This dissertation examines shared memory reference patterns in parallel programs that run on bus-based, shared memory multiprocessors. The study reveals two distinct modes of sharing behavior. In sequential sharing, a processor makes multiple, sequential writes to the words within a block, uninterrupted by accesses from other processors. Under fine-grain sharing, processors contend for these words, and the number of per-processor sequential writes is low. Whether a program exhibits sequential or fine-grain sharing affects several factors relating to multiprocessor performance: the accuracy of sharing models that predict cache coherency overhead, the cache miss ratio and bus utilization of parallel programs, and the choice of coherency protocol.

An architecture-independent model of write sharing was developed, based on the inter-processor activity to write-shared data. The model was used to predict the relative coherency overhead of write-invalidate and write-broadcast protocols. Architecturally detailed simulations validated the model for write-broadcast. Successive refinements, incorporating architecture-dependent parameters, most importantly cache block size, produced acceptable predictions for write-invalidate. Block size was crucial for modeling write-invalidate, because the pattern of memory references within a block determines protocol performance.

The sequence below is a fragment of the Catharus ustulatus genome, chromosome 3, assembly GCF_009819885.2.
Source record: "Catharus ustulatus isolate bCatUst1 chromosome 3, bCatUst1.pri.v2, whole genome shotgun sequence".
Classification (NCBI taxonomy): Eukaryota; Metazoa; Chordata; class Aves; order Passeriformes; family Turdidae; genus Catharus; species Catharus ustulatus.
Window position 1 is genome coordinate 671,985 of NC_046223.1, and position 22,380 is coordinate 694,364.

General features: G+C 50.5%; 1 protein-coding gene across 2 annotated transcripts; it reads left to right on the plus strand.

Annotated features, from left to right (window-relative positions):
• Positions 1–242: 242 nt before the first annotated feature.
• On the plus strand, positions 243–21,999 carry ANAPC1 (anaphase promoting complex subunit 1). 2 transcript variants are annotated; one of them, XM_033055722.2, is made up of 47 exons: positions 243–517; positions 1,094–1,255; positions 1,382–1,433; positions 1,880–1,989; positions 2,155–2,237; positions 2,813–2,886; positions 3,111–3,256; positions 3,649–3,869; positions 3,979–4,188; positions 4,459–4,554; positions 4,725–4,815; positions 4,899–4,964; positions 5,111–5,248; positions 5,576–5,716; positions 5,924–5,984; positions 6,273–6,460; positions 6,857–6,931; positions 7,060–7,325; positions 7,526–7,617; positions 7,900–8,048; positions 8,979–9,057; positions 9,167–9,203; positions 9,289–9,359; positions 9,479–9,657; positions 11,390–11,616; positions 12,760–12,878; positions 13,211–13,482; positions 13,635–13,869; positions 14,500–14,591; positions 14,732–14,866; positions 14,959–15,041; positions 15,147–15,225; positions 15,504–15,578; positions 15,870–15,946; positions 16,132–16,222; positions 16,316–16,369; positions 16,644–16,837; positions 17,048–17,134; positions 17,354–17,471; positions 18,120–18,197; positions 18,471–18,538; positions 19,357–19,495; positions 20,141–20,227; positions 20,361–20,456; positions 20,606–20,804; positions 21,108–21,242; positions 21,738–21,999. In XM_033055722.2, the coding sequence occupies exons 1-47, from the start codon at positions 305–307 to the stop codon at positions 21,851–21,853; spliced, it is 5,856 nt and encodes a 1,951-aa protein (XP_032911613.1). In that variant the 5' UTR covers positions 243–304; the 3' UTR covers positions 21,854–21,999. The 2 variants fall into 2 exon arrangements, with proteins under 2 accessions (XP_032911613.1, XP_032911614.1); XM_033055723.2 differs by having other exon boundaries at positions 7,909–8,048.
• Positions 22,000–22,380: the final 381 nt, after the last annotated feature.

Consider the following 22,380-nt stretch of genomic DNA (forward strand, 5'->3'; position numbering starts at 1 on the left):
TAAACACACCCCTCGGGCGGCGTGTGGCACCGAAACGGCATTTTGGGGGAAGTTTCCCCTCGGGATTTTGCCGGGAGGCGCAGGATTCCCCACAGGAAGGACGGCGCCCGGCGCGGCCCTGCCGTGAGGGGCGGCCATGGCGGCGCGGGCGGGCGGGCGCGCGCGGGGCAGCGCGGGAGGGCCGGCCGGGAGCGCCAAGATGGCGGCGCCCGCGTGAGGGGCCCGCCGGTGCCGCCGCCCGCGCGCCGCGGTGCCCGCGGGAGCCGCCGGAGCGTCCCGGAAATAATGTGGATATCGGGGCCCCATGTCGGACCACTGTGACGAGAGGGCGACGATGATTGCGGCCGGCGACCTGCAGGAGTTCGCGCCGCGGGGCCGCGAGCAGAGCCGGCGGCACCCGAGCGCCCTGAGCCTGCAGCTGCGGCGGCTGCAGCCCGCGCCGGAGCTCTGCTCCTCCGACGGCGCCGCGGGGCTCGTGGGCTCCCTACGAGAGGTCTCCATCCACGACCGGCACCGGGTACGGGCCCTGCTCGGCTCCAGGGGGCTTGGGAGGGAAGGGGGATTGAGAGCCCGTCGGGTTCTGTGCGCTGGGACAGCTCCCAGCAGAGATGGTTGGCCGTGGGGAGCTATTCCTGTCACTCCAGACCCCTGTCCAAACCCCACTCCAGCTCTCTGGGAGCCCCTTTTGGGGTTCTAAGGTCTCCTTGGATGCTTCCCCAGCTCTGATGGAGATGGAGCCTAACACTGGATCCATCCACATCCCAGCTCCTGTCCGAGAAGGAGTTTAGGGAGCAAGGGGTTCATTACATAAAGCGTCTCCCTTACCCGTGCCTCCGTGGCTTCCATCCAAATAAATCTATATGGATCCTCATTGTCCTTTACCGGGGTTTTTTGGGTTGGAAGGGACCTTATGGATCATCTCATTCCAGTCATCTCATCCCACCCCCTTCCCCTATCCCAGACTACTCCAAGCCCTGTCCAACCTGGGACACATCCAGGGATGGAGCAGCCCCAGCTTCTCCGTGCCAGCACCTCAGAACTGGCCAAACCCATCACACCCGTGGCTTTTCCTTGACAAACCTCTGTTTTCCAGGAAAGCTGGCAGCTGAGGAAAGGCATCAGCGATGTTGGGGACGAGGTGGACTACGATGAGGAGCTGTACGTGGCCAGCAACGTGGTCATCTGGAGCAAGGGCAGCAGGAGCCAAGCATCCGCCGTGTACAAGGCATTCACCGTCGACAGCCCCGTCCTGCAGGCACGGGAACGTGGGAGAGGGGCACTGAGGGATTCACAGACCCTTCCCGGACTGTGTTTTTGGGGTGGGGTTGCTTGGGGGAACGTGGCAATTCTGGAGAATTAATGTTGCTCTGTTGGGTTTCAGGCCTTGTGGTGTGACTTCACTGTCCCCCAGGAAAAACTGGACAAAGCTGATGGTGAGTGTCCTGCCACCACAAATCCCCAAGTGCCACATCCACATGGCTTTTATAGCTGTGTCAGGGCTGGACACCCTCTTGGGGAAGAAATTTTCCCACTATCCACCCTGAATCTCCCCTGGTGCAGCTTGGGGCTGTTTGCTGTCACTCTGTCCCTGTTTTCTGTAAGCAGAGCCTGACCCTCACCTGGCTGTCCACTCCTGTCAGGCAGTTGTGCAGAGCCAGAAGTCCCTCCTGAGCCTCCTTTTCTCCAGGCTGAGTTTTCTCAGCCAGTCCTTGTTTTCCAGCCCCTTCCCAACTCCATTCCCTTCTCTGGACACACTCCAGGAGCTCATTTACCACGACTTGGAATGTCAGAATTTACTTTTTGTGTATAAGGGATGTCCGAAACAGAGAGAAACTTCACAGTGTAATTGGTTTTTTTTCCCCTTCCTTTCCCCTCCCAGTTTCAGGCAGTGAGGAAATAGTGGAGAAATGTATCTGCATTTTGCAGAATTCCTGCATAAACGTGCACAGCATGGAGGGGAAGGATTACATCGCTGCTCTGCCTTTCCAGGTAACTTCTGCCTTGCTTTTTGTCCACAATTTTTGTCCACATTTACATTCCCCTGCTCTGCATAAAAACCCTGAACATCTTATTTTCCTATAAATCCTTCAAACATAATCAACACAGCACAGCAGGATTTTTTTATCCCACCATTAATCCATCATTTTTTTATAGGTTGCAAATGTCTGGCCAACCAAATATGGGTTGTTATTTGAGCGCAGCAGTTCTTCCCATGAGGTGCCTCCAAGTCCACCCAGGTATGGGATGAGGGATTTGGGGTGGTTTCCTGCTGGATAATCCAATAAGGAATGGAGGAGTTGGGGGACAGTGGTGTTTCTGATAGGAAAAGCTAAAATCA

The cache and bus behavior of parallel programs running under write-invalidate protocols was evaluated over various block and cache sizes. The analysis determined the effect of shared memory accesses on cache miss ratio and bus utilization by focusing on the sharing component of these metrics. The studies show that parallel programs incur substantially higher miss ratios and bus utilization than comparable uniprocessor programs. The sharing component of the metrics proportionally increases with cache and block size, and for some cache configurations determines both their magnitude and trend. Again, the amount of overhead depends on the memory reference pattern to the shared data. Programs that exhibit sequential sharing perform better than those whose sharing is fine-grain.

A cross-protocol comparison provided empirical evidence of the performance loss caused by increasing block size in write-invalidate protocols and cache size in write-broadcast. It then measured the extent to which read broadcast improved write-invalidate performance and competitive snooping helped write-broadcast. The results indicated that read-broadcast reduced the number of invalidation misses, but at a high cost in processor lockout from the cache. The surprising net effect was an increase in total execution cycles. Competitive snooping benefited only those programs that exhibited sequential sharing; both bus utilization and total execution time dropped moderately. For programs characterized by fine-grain sharing, competitive snooping degraded performance by causing a slight increase in these metrics.





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